Monday, January 14, 2013

Brief Thoughts on "Jake the Dad"

I haven't been keeping up with Adventure Time as much as I'd like. In fact, far less than I'd like, mostly because it's difficult to bypass that part of my brain that wants to see things on TV or DVD instead of torrenting them. I really should, especially with all the famous tear-jerker episodes that have everyone talking. I have been diligent and avoided (most) spoilers, really.

I love this show, I really do.

But I managed to remember to find a copy of "Jake the Dad" online, and I was impressed with this episode. Yes, it does almost the exact thing Bloom County did, but I'm not accusing Adventure Time of ripping off Berkely Breathed. Besides, the rest of the story was good enough that I didn't care.

What I liked about this episode was that, before the status quo was neatly resolved, this was one of the few TV programs I can remember where a male character is actually happy to be a parent and tries his best to be a loving, caring father.

I don't want any kids and I'm a lady, but it's always struck me as incredibly disturbing how one of the major activities of the human race is perceived as undesirable and scary by male characters, while female characters always accept it unconditionally. Such representations are annoying for both genders, and for different reasons.

While it's true that Jake loses his babies while taking them for a walk, it's only because he's overstressed from worrying and falls asleep, and those little beasties discover the ability to teleport away from him. Jake actually worries about his kids instead of himself, and his anxieties feel genuine and heartfelt, like I'd imagine a real new parent feels, though it's tempered with Adventure Time's weird humour. It just feels so much more honest and generous than a lot of other cliches about television parenting.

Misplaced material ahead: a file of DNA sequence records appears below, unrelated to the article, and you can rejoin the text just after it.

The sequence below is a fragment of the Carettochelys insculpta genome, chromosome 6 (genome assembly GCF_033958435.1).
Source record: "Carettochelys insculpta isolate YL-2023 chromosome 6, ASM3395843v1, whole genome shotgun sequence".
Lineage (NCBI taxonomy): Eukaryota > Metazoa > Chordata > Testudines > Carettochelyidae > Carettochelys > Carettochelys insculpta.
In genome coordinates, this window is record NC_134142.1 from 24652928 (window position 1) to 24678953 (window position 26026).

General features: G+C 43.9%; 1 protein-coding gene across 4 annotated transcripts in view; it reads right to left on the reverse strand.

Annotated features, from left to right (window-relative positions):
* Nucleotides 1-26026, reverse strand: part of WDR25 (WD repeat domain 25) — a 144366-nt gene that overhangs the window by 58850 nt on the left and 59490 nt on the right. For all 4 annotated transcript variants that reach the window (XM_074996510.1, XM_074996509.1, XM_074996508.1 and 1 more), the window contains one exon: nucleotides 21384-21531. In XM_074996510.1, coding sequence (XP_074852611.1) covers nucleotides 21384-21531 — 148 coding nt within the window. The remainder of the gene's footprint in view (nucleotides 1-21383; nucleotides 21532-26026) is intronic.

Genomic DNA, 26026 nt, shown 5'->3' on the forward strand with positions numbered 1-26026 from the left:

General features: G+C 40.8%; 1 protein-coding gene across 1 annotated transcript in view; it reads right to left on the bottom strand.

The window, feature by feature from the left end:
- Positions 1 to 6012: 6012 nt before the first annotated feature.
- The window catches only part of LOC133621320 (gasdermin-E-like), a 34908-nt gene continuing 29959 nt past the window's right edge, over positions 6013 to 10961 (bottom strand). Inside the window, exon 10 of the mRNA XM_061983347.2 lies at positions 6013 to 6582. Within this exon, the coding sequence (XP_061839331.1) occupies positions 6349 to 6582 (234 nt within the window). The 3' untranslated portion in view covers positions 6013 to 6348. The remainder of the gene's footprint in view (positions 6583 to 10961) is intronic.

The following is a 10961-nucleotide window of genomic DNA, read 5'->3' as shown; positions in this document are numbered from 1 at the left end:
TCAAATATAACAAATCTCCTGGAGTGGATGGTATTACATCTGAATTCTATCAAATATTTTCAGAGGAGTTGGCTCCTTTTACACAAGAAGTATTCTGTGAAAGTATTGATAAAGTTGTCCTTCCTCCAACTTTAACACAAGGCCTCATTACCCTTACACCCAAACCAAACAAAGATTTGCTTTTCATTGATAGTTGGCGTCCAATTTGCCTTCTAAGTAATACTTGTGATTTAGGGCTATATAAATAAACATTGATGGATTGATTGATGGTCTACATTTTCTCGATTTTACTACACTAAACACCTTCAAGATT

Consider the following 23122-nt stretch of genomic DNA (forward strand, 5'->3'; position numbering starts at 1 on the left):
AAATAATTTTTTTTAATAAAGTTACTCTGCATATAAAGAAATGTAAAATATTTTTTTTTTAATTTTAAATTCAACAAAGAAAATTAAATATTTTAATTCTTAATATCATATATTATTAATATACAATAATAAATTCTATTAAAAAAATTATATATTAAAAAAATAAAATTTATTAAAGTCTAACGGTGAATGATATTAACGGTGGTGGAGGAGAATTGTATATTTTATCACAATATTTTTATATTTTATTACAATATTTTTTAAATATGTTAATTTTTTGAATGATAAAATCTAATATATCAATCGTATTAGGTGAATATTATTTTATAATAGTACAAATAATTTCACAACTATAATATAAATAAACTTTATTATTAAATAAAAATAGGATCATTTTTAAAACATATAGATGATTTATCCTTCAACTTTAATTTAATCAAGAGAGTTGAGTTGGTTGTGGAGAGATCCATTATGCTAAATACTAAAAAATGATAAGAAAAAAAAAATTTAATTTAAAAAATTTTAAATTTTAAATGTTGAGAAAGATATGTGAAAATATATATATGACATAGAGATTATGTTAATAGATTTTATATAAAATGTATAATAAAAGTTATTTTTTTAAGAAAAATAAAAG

Which is why comments about Jake being a "deadbeat dad" had me expecting  much, much worse. Shame on everybody for calling him that.

(And the same episode also had Finn, a goshdarned young boy, excited to see his brother's babies and trying to accept Jake living in a different place, instead of whining about not being able to hang out anymore.)

I suppose it's no big deal that Jake and Lady Rainicorn were capable of breeding, since Adventure Time is funny like that. I liked the bizarre designs of the puppies, although the face design for Jake Jr., a diamond-shaped opening surrounded by wrinkles, with the eyes (if there were any) covered by hair, was unsettling. She reminded me of something Daniel Clowes might draw, like that dog without orifices from Like a Velvet Glove Cast in Iron. Brrr.

Still, fun episode.


  1. My only issue with "Jake the Dad" was the return to the status quo at the end. It was inevitable, but given how important a step it seemed in Jake's journey and the show's usual conviction, it felt like a particularly timid development. Everything else is gold, though.


  2. I kinda liked that they went back to the status quo so quickly. Fans are right in saying they expected more plot out of all this, I did as well, but I think that's what makes it such a bold decision. They chose not to strech this out, but instead to choose a topic in which they could exploit some parenting issues en show us all some really adorable (though indeed also disturbing) pups, and then move on. This way they didn't have to deny the show a mature topic, with rainicornpups to boot, but could also keep it as the one-shots kinda show that it is.

    1. It's not really bold to do what so many other cartoons have done before AT--to exploit a new event but to return to the status quo.

      I suppose I also fundamentally don't *get* the idea that Finn and Jake would be eternally separated or never be able to do anything fun ever, which is a justification I've often seen for the conclusion of this episode. It seems childish to me, like it suggests being a parent means your life is over.

      The better thing to do would be to keep the pups as recurring characters, at least.